Chennai: 11,300 drunk driving cases registered in 90 days – Times of India

Chennai News

CHENNAI: The traffic police have registered 11,300 drunk driving cases in the past three months after intensifying checks at 12 points across the city.
Police said people who were initially reluctant to blow into the breathalyzers had begun to cooperate. Checks have become stringent particularly at road junctions in interior areas that many take after consuming liquor.
In the first six months of 2021, more than 800 accident cases were reported in the city, most of them attributed to drunk driving.
Since most of the people were hesitant in abiding by Covid-related norms, people driving or riding vehicles were asked to blow into a breathalyzer that comes with a hand-held stand fitted with a disposable plastic straw. After each use, the straw is packed in a polythene cover that the motorist concerned is asked to dispose. The traffic police have also framed a standard operating procedure (SoP) to be followed by field officers.
From January 1 to June 30, 2020, there have been 1,000 accidents in the city, most of them due to drunk driving, against 1,229 accidents in the whole of 2019 and 1,268 accidents during the entire 2018. In 2019, most of the 514 accidents caused were due to drunk driving involving bikers.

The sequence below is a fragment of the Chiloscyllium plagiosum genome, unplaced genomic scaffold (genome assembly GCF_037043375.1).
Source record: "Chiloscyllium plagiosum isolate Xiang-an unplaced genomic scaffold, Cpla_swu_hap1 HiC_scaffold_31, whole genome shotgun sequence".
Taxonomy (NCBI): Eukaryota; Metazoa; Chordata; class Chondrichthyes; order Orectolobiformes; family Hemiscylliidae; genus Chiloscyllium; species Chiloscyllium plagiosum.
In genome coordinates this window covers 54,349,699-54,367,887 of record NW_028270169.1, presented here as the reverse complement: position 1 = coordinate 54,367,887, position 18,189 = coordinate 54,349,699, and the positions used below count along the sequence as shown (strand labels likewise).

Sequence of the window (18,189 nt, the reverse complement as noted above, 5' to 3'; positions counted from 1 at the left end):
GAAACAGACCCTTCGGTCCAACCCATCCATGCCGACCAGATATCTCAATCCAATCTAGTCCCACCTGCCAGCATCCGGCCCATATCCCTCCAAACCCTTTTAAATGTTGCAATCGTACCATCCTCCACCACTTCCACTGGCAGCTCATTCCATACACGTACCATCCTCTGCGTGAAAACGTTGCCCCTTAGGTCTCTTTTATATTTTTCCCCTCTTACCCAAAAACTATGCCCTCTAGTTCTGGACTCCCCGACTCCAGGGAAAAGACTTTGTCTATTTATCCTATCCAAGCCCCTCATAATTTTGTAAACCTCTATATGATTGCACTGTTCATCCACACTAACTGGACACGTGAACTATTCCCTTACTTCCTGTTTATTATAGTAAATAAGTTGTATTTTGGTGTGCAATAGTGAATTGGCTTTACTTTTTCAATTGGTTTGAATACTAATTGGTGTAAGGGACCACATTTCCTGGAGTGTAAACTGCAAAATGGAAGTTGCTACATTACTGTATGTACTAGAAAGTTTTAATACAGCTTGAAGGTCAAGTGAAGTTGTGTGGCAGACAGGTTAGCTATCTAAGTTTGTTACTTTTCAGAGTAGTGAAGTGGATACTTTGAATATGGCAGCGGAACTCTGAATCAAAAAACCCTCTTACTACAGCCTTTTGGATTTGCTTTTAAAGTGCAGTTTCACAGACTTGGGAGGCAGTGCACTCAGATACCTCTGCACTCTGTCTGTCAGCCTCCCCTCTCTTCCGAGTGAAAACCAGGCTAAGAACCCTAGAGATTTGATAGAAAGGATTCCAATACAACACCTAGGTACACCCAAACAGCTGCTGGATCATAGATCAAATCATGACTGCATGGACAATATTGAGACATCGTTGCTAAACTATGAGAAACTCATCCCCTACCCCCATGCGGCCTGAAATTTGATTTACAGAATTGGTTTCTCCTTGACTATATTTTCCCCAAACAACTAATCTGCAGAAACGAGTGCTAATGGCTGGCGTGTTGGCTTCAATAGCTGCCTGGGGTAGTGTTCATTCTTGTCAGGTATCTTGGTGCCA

“We are seizing vehicles besides imposing a fine that offenders have to pay in virtual court. After the payment is done through e-challan, we produce the seized vehicle in virtual court. Steps are also taken to suspend licences. They should realise how dangerous it is to drink and drive,” said additional commissioner of police (traffic) Pratip Kumar.
The traffic police based on the cases registered and also on the number of accidents reported keep changing the check points.
After the Tamil Nadu government announced further relaxations of Covid-19 norms and opened Tasmac outlets in the state, drunk driving cases have surged. Police said that it was imperative to take strong measures to reduce road accidents and drunk driving cases.